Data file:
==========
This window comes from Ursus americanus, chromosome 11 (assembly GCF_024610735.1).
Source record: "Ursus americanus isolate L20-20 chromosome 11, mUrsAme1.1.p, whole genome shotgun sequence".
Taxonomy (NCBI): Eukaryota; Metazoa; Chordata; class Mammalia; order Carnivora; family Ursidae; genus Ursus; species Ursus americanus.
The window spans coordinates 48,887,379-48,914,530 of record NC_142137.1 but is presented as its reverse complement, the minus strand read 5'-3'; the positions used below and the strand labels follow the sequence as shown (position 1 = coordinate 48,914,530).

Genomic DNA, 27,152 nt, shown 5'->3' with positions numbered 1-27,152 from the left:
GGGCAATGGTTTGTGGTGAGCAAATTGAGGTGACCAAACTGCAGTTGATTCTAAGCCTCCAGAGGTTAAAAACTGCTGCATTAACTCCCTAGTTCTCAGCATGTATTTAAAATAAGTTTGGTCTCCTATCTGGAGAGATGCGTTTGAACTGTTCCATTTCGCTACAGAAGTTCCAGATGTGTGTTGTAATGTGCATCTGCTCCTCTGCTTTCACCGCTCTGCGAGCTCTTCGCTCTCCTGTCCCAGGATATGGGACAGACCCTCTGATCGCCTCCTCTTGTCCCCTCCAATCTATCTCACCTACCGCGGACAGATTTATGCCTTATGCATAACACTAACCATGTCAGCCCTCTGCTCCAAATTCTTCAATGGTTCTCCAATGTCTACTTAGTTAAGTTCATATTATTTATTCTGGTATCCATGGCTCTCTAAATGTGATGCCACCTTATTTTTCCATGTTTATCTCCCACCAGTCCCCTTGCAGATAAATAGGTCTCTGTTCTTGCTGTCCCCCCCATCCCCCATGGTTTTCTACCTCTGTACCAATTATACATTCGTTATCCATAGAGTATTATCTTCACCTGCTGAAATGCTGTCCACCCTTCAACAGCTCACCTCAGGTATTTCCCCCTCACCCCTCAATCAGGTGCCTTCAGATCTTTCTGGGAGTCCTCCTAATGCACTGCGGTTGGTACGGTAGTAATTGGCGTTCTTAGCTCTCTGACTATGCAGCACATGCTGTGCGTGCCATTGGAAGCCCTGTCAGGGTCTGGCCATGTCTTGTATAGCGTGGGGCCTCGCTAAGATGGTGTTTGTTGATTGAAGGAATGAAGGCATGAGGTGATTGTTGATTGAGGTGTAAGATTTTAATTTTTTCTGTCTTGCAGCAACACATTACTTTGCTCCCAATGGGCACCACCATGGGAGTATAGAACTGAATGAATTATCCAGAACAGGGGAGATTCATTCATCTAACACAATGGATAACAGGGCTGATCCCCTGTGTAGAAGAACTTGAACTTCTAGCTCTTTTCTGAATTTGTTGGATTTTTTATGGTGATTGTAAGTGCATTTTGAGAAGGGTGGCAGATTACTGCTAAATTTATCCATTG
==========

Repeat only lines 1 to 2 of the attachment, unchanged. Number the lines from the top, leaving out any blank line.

This window comes from Ursus americanus, chromosome 11 (assembly GCF_024610735.1).
Source record: "Ursus americanus isolate L20-20 chromosome 11, mUrsAme1.1.p, whole genome shotgun sequence".